Off-duty firefighter saves two
Cicero lieutenant runs into burning building in Lyons
By Steve Metsch
An off-duty Cicero firefighter who happened to be driving past a burning building saved the lives of two Lyons men.
Lyons Fire Chief Gordon Nord, Jr., said the two men “would be dead if it wasn’t for him because as he brought them out, our engine was pulling up. It was a blessing he was driving down our street.”
Brian Kulaga, a Cicero Fire Department lieutenant, was driving west on Ogden Avenue around 10 a.m. Feb. 19, en route to shopping for groceries for the firehouse. That’s when he noticed smoke and flames coming from the second floor above Waterworks Pizza & Tavern, 7815 Ogden Ave.
“As I got close to the building, I realized it was black smoke. Bad,” Kulaga said.
Kulaga pulled over. He ran to the tavern and banged on the locked front door.
“A couple three workers were inside,” Kulaga said. “They said, ‘We’re not open.’ I said, ‘Your building’s on fire.’ (A woman working there) looked up saw the smoke and fire coming out of the front windows and started screaming.”
Kulaga asked if people were upstairs. Workers said two men lived upstairs, and showed him the stairs’ location. Kulaga ran up and “found the first guy walking around in the smoke.”
Cicero Fire Lt. Brian Kulaga stands outside the building where he saved the lives of two Lyons men who resided on the second floor. Photo by Steve Metsch.
Kulaga grabbed the man and walked him down the stairs to safety. That man told Kulaga he thought the other resident was still upstairs.
“The lady from the bar gave me nice directions on how the apartment is laid out,” Kulaga said.
Kulaga ran back up the stairs and began calling out for the man.
“At that point, there was smoke to the floor,” he said.
“I decided to make a crawl for him,” he said. “I got on the floor, like we do. I crawled. I couldn’t see anything. Just crawled until I found him. Pulled him to the floor and pulled him out.”
One man was taken to Loyola Medical Center in Maywood, and the other to MacNeal Hospital in Berwyn, Nord said.
Asked how he could breathe in the thick smoke, Kulaga said, “We wear air packs and I was really wishing I had one because it’s not fun breathing that stuff.”
A firefighter for 31 years, Kulaga downplayed his heroics: “Any firefighter would have done the same thing.”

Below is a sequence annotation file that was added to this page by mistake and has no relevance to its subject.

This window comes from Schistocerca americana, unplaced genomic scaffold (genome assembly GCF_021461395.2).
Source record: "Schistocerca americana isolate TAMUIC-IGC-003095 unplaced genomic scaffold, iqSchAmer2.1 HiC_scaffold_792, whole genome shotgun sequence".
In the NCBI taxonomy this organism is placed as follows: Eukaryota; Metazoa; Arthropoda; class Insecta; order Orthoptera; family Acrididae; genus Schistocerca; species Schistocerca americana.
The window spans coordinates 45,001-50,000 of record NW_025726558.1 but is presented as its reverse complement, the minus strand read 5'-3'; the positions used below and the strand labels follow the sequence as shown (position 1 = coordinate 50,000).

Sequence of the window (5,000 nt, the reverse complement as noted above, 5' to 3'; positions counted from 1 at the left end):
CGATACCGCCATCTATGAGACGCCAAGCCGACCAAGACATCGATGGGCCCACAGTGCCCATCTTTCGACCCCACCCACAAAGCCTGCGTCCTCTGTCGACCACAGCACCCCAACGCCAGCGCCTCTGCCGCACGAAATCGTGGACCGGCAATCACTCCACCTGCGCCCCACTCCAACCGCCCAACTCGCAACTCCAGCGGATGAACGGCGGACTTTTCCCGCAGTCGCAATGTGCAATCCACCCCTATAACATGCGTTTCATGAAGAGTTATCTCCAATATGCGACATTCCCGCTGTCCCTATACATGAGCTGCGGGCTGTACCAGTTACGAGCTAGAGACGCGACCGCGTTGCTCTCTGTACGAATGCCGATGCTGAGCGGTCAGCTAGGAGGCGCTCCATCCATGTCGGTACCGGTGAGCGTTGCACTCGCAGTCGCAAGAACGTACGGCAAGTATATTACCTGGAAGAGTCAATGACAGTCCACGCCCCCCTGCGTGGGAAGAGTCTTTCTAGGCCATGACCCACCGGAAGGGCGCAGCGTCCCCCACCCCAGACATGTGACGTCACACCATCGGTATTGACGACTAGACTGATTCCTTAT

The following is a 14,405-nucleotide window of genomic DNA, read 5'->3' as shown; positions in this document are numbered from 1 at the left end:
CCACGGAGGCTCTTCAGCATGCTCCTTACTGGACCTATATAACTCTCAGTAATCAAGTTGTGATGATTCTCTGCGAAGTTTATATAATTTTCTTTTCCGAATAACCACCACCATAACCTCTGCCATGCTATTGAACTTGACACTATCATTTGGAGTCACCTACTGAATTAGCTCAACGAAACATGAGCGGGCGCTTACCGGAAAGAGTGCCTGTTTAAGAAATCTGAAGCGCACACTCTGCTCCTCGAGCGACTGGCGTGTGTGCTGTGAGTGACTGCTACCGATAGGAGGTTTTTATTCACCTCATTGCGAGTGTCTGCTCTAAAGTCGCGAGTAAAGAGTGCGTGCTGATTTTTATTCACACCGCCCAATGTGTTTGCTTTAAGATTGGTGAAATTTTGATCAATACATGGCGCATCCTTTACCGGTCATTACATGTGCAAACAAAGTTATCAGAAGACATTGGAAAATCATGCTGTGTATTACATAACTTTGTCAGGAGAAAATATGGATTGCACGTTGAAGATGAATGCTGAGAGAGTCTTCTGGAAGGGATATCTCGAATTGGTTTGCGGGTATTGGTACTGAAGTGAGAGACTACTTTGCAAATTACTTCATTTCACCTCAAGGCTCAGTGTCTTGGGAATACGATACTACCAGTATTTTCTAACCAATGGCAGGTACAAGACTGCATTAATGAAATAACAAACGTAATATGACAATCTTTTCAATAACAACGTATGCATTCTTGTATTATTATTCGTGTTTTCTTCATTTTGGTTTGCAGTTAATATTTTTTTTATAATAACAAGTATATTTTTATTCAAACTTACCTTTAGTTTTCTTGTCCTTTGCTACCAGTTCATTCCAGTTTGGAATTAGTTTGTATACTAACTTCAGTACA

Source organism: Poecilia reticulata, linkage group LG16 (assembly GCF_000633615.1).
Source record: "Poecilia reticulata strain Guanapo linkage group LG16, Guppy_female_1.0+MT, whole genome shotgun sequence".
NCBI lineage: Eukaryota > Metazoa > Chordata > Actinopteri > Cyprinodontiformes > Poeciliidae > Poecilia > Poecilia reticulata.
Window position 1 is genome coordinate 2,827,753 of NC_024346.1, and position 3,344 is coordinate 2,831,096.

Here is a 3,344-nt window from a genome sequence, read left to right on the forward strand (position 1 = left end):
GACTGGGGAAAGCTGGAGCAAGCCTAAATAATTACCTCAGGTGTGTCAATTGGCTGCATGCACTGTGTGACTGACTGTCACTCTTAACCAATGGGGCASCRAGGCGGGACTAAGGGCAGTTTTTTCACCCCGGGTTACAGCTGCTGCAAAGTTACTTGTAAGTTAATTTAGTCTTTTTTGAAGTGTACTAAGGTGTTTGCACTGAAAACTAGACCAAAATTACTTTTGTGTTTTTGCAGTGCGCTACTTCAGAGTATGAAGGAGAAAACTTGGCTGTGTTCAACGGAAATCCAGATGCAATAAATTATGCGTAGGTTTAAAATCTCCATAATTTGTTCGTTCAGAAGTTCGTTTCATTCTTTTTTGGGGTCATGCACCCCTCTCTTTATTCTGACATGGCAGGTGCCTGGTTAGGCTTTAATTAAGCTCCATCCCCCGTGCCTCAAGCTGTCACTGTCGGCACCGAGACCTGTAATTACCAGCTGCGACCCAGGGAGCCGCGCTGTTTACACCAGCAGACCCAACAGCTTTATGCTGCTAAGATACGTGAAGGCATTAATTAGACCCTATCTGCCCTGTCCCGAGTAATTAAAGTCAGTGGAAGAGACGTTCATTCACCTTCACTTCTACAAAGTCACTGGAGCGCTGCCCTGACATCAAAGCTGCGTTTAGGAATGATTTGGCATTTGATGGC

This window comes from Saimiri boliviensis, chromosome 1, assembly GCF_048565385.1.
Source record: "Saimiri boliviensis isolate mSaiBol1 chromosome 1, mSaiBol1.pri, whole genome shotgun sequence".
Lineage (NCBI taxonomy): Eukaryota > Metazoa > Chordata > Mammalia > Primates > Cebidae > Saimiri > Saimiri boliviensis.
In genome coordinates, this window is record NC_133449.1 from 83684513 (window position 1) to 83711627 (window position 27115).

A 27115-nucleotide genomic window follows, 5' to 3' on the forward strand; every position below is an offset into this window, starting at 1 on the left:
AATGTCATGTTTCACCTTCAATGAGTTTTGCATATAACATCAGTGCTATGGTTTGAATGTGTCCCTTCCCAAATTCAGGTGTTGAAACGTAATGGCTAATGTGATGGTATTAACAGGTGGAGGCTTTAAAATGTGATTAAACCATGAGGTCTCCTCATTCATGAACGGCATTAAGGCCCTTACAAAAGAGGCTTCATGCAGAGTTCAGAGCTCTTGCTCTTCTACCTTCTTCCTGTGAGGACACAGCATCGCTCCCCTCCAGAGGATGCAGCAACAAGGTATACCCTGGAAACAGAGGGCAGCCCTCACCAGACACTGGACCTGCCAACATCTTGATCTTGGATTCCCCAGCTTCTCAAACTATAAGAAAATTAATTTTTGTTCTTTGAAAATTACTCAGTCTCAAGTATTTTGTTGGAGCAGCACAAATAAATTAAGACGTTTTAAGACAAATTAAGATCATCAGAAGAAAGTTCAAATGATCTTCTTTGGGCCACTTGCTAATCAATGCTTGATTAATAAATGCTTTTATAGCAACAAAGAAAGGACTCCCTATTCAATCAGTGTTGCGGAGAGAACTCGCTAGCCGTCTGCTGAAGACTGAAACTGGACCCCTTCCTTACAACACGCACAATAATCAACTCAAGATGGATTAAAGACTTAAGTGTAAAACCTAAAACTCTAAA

Kulaga, 54, grew up in Cicero. He and his wife, Louise, a science teacher and coach at Gurrie Middle School in La Grange, live in Riverside.
Several towns assisted Lyons dousing the flames, Nord said. The cause is under investigation. There is water damage to Waterworks, which will be closed a while, Nord said.
“Buildings can always be rebuilt,” Nord said. “Businesses can always re-open. But lives? If you lose your life, you’re done.”
“Two people are still alive because of this man,” Nord said. “He crawled in with no protective gear, no regard for his life at all. He went in for the people. A true fireman right here. He’s an honor to the profession.”
Ever the professional, Kulaga did complete running his errand.
After he saved two men, after he helped Lyons firefighters with hose lines, Kulaga climbed back into his vehicle.
He drove to Broadview and went grocery shopping for his fellow firefighters at Target, where he apologized to people for his messy clothes and smelling of smoke.
Lyons Fire Chief Gordon Nord, Jr. (left) called Brian Kulaga “a true fireman” after saving two men from a burning building. Photo by Steve Metsch.
Waterworks owner Dawn Paganelli has vowed that the popular pizzeria and tavern will reopen. Paganelli, who has owned Waterworks for 10 years, is asking for patience from loyal customers.
“Of course, we’re going to reopen,” she said Feb. 23. “Hopefully, it’s sooner than later.”
Now, she is busy working with her insurance company regarding the cleanup and needed repairs.
She was thankful for Kulaga’s heroics: “We were very fortunate he was driving by when he did.”
Paganelli thanked firefighters who rushed to the scene.
“The fire department did a fantastic job of minimizing damage to the building,” she said.
“The fire was limited to upstairs,” Paganelli said. “The kitchen is fully intact. Basically, everything needs to be cleanup up really well and, of course, we have to throw out all our food.”
“Right now, it’s a lot of work,” she said of the fire’s aftermath. “But we’ll get there. My job right now is to make sure my employees get back to work as quickly and as safely as possible.”
As soon as the health department gives the okay, Waterworks will again be serving meals beneath a tent beside the building, as it has during much of the pandemic, she said.
Paganelli said the bar and interior will be “gutted and rebuilt” because of water and smoke damage.Her husband, Bill Paganelli, owns the building. She rents the first floor from him.
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